- Rated PG-13
All photos © Paramount Pictures
Reviewed by David Medsker
ack Reacher” is a pitch-perfect vehicle for Tom Cruise. He gets to kick ass, show off his analytical skills, maintain the moral high ground, and save the girl. (Oh, come on, I’m not really spoiling anything with that last part, am I?) It seems an odd choice, though, for Christopher McQuarrie. He wrote “The Usual Suspects,” a game-changing crime thriller if ever there was one. “Reacher,” on the other hand, seems rather perfunctory for a guy with his leanings. Why did he sign on to write and direct it? Maybe it was the chance to work with Cruise, and the good fortune that tends to come from that. Maybe it was simply a desire to get back in the game after taking a lengthy sabbatical. Whatever the reason, it worked, at least from a career perspective; McQuarrie is rumored to be the director of the next “Mission: Impossible,” as well as the writer of a sequel to “Top Gun,” like that needs to happen.
At the same time, the story McQuarrie’s adapting, the Lee Child novel “One Shot,” fails him. It might work as a book, but as a movie, it’s too obvious. It’s weird to watch McQuarrie do the obvious thing. It seems beneath him.
The movie begins with a man we only see from behind driving into a parking garage across the river from PNC Park in Pittsburgh, and coolly shooting five people to death with a long-range rifle. The police examine the scene and arrest James Barr, a former sniper in the Army. The district attorney Alex Rodin (Richard Jenkins) offers Barr a deal: confess, and you can spare yourself the misery of the hell that awaits you in prison. Barr simply writes, “Get Jack Reacher.” This is somewhat hard to do; Reacher (Tom Cruise) is a former military police officer with no fixed address and someone who has gone to great lengths to stay off the grid. Reacher happens to hear of Barr’s story on the news, and comes to Pittsburgh to help the D.A. convict Barr, since he has seen Barr do bad things while deployed. However, as Jack gathers more information courtesy of Barr’s defense attorney (and daughter of the D.A.) Helen Rodin (Rosamund Pike), he smells a rat.
This is one of those movies where the killers, as far as the audience is concerned, hide in plain sight. We are privy to their every move against the good guys, and frankly, it kills the suspense; even if we don’t yet know who they are and what they represent – or which good guys they have bought off – we know that there is a conspiracy afoot, and it spoils the fun. You can show the main heavy without revealing too much about his overlords; had they done that, it would leave much more intrigue. As it is, we know the ‘who’ pretty quickly, and all that is left is the ‘why,’ and by the time it matters, it’s little more than a footnote.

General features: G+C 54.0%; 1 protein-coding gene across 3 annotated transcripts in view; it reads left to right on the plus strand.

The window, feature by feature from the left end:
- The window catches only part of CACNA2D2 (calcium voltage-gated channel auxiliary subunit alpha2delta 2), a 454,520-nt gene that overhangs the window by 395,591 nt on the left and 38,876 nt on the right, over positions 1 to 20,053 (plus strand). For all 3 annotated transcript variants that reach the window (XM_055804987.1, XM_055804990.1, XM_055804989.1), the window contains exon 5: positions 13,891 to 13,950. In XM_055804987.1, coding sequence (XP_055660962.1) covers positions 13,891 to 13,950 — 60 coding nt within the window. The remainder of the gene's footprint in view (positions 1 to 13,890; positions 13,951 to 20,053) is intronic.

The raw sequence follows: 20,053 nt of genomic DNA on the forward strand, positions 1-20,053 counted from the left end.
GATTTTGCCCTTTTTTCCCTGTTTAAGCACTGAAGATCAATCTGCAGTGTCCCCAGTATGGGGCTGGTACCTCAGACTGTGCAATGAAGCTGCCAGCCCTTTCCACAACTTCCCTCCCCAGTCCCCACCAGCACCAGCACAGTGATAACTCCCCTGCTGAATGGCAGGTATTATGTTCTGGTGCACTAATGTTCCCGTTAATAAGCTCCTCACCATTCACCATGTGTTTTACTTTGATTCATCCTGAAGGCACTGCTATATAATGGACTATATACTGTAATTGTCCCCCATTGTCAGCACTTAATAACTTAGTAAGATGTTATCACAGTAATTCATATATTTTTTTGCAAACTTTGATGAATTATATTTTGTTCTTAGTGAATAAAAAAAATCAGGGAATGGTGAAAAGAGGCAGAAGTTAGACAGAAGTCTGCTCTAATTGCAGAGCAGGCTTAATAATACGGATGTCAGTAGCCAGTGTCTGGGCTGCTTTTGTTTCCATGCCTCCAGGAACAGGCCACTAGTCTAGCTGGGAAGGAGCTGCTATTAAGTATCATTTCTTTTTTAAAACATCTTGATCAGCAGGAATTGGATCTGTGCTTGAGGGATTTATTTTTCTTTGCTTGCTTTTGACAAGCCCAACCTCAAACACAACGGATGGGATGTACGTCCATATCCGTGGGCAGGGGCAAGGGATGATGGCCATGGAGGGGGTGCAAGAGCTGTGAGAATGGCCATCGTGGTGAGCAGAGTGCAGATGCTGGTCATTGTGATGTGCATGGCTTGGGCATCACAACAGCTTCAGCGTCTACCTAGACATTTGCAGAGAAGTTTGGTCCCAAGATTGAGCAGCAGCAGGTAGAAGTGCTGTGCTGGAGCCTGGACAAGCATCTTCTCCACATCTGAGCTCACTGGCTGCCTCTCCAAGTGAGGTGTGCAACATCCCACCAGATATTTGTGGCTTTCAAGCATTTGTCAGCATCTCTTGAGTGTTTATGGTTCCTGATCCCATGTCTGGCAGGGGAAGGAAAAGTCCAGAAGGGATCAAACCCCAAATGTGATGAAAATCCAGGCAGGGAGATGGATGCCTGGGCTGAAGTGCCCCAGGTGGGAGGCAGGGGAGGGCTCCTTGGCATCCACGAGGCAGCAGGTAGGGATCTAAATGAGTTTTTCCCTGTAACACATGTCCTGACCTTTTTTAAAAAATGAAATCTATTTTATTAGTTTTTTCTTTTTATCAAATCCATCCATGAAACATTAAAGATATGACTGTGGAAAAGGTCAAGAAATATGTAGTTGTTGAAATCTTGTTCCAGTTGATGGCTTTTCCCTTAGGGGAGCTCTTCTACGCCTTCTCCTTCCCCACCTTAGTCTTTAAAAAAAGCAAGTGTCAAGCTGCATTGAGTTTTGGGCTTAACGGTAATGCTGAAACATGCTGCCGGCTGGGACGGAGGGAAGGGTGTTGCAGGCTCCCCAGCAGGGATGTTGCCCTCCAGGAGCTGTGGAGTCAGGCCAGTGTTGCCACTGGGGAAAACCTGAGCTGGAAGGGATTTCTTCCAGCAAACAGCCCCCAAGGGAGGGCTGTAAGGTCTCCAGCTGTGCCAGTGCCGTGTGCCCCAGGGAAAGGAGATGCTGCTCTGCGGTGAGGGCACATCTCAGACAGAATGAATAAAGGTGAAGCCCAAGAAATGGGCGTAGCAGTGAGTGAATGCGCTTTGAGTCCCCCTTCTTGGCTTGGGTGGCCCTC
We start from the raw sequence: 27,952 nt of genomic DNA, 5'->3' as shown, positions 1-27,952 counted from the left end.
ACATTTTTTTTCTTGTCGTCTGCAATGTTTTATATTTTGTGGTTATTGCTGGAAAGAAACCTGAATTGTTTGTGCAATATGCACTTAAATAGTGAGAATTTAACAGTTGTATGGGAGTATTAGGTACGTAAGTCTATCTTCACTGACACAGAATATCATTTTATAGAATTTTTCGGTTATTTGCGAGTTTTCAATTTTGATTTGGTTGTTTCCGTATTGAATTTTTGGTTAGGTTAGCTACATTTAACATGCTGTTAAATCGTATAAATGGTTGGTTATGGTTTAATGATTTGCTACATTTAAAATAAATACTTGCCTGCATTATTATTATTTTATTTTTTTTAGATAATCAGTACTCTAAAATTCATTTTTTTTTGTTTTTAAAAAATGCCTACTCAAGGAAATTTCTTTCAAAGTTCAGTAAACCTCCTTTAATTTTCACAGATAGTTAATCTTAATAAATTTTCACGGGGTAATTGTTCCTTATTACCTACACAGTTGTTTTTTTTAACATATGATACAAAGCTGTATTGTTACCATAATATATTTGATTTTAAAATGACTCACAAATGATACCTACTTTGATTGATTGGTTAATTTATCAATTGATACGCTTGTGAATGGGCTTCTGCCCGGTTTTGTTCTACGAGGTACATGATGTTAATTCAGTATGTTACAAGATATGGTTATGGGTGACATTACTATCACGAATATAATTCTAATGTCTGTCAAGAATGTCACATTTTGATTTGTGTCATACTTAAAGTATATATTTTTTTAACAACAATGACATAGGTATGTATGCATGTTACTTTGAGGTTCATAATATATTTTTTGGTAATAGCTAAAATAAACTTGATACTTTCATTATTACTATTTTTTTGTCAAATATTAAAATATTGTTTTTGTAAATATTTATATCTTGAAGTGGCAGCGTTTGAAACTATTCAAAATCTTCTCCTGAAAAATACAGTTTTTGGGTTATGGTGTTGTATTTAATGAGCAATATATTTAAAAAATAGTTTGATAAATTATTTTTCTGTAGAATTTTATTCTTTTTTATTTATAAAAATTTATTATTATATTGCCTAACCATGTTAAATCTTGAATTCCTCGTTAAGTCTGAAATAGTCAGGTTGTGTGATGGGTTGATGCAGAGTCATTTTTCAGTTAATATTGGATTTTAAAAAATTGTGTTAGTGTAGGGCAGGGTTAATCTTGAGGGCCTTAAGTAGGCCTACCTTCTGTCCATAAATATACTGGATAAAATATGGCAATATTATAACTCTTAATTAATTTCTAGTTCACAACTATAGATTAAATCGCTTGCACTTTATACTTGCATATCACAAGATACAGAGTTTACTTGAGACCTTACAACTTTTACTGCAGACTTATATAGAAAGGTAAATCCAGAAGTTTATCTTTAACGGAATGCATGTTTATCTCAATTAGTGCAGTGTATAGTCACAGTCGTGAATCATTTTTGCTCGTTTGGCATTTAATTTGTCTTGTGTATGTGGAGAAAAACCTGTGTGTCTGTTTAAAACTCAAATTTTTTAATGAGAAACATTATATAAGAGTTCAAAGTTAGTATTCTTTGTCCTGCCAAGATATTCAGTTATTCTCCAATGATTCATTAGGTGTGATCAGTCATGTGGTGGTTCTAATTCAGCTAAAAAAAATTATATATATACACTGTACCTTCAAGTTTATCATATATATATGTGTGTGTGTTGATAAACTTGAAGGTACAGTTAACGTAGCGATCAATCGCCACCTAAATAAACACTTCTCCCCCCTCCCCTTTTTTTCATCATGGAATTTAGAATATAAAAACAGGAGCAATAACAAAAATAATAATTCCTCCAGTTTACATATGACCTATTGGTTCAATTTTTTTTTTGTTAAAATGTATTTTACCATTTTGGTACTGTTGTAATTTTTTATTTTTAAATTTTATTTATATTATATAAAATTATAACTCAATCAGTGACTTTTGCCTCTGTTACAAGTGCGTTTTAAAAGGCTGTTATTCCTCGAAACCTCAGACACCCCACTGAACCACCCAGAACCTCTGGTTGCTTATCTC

This is where the star power of Tom Cruise steps in, Mighty Mouse-style, to save the day. The character of Jack Reacher in Lee Child’s books is larger than life, which makes the casting of the diminutive Cruise even sweeter, because he lures his assailants into underestimating him, and it’s much more entertaining to watch a smallish guy beat up a gang of thugs than it is to watch a guy who is physically gifted coast through a film unchallenged. More importantly, Cruise understands that Reacher is a man of understatement, and plays him accordingly. As action movie performances go, it’s borderline sublime.
Add guys like Jenkins and Robert Duvall to fill in the supporting roles, and you give the audience just enough to overlook the movie’s less flattering qualities. Like, say, Rosamund Pike. She’s probably a lovely human being, but it struck us as curious that in the middle of the movie, the shots of her were suddenly framed around her ample bosom. You get the sense that even McQuarrie, himself a novice director despite nearly 20 years in the business, realized that she needed some “help” to make it through the movie.
It’s funny that the ads for “Jack Reacher” promise a movie where Tom Cruise might play a bad guy, much like Paramount promoted Mel Gibson’s “Payback.” Fools. Tom Cruise has a moral code damn it, and there is nothing that will make him cross it. Having said that, this is as close to seeing Cruise play a bad guy as one is going to get for a while, and he’s damned good at it. Think of this as Tom Cruise’s chance to play a Jason Statham character, and that alone should tell you what to expect.